Transitioning from a child to children has complicated logistics of childcare quite a bit. I still don’t know what to do when the first son urgently needs to use the bathroom while I am in the midst of changing a diaper for the second son. It is a tragic dilemma that happens surprisingly frequently. It’s been a fun, but challenging, adjustment.

A family of four


My grandma, the last grandparent, passed away December 11th, 2023. Regrettably, I did not get to spend a lot of time with my grandma as she spent the last couple of years in an assisted living facility with strict COVID policies, which lingered much longer than the pandemic itself.

My grandma flew out to New Jersey when I was born. It was her first international trip without speaking a word of English. She was one of a few people that I have known my entire life, and now she is gone. I am sad and still grieving the loss.

The death of my grandma marks a new chapter for our immediate family. With both sets of grandparents now gone, my parents have assumed the roles of the eldest and de facto decision-makers for the family. I expect playing a more active role in family decisions, as my thoughts, opinions, and suggestions will carry greater weight.

Medium to Large

A few weeks after the birth of my son, I recognized many things to be grateful for: a healthy wife, a healthy son, and a safe home to welcome the newborn — an undeserved privilege that made painfully clear by recent armed conflicts around the globe. But I was fuming with frustration because I had a nasty case of sinusitis with high fever.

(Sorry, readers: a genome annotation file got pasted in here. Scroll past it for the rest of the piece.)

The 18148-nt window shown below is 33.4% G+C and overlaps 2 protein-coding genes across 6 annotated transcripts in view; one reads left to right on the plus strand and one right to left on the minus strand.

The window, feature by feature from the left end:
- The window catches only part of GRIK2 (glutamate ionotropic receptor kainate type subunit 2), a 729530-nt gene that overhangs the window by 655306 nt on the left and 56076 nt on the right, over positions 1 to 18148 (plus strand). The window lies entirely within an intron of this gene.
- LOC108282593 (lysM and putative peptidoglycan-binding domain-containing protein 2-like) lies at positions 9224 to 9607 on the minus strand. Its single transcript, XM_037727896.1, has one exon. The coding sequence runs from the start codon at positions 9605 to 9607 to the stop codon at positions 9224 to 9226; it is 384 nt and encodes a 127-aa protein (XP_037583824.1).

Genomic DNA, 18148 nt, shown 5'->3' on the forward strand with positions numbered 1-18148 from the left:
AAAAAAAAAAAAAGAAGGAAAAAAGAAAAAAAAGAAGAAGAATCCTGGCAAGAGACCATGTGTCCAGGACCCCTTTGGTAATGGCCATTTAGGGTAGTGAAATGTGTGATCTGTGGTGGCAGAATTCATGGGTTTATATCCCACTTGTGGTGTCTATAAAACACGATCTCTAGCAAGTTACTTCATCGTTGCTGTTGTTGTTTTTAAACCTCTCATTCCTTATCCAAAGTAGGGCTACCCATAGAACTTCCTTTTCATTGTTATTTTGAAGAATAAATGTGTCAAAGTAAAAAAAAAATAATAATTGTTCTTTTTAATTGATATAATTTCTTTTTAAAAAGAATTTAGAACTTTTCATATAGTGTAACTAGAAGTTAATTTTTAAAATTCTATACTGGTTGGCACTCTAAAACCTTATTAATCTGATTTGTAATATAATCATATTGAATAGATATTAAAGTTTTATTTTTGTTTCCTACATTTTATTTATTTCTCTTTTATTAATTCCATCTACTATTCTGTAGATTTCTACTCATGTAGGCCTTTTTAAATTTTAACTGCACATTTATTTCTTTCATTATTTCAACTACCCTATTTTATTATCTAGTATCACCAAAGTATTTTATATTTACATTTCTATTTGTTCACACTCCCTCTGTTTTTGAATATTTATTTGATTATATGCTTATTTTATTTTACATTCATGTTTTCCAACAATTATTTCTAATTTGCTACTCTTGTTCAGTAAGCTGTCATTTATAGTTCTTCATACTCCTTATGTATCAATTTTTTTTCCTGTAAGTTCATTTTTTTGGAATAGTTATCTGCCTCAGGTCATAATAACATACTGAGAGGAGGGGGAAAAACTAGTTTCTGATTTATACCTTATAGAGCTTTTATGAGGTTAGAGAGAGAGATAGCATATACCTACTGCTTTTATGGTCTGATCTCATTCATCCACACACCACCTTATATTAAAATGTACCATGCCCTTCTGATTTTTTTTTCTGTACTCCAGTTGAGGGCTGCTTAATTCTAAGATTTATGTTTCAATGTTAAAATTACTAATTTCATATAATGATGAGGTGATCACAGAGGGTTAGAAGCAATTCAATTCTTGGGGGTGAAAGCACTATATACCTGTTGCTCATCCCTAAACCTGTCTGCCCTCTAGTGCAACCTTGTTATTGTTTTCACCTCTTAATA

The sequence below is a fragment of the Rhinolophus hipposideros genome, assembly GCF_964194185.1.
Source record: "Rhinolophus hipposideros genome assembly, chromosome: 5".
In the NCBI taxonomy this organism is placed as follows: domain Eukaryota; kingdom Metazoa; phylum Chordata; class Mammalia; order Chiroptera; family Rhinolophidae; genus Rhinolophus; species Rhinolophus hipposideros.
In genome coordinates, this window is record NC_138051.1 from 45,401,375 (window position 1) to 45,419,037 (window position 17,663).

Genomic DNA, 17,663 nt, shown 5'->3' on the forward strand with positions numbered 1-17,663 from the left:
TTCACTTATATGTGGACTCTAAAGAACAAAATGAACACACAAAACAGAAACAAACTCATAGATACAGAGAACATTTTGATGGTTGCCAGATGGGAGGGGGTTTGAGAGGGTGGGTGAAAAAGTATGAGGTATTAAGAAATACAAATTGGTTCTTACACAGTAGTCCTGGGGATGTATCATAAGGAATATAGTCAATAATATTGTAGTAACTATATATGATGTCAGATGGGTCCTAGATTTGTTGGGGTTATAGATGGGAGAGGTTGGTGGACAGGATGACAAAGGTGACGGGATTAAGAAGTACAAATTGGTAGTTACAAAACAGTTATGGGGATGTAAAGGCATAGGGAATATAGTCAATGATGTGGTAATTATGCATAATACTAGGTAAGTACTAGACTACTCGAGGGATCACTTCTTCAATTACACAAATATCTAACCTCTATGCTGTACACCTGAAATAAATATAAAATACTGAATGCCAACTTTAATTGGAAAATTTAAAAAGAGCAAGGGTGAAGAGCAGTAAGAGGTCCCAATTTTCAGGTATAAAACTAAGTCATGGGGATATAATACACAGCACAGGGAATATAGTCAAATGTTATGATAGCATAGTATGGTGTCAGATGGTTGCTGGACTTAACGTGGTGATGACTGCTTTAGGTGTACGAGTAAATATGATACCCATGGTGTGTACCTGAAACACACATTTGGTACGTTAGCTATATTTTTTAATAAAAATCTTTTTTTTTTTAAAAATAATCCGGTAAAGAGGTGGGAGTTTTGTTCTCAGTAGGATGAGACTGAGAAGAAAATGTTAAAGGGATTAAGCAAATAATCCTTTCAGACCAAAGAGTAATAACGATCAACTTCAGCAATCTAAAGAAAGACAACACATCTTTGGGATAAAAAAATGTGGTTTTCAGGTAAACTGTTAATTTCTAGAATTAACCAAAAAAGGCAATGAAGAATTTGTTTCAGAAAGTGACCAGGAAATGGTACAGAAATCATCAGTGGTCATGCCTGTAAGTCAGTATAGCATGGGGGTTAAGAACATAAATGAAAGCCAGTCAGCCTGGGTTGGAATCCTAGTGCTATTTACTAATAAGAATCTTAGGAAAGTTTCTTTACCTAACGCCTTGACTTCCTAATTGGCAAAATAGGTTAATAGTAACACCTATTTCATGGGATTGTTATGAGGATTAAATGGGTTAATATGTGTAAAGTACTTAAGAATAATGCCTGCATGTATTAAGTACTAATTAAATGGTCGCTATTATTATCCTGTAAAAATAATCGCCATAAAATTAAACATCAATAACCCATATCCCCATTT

I had anticipated being available and attentive to take care of my sons while savoring the precious first few weeks of the newborn. Instead, I became a dead weight to my wife who already had so much on her plate. This cognitive dissonance, a sense of discontent despite numerous blessings, was a foretell sign of me donning a ‘Large’ life: greater demands and expectations, yet unmatched capacities to handle them all.

Even worse, I found myself expecting things to be done in a certain way, catering to all of my needs because I am, somehow, more important than ever. This sense of entitlement eroded my ability to be grateful. Unfortunately, I am learning firsthand that the lack of gratitude can devastate many loved ones.

One of my uncles, who was a primary caregiver of the grandma, decided to forgo a funeral and cremated the grandma without informing any one of us. We found out about her death a week after it occurred, leaving us shocked, angry, embarrassed, and ashamed that we couldn’t give a proper farewell to my grandma who sacrificed so much raising four kids in post-Korean War poverty.

Out of gratitude for her lifelong sacrifice, my uncle could have united our family to honor our late grandma, setting aside any past grievances he might have had. Unfortunately he chose a different path out of spitefulness. The aftermath of my grandma’s death is a solemn warning that I must grow in gratitude in proportion to the growing responsibilities I bear.

Large to Medium

Like all men, I will face inevitable declines in my stature, abilities, and influence. I presumed that I will eventually revert back to ‘Medium’ life . When that time comes, I hope to be adorned with an oversize gratitude, far surpassing the size of my life.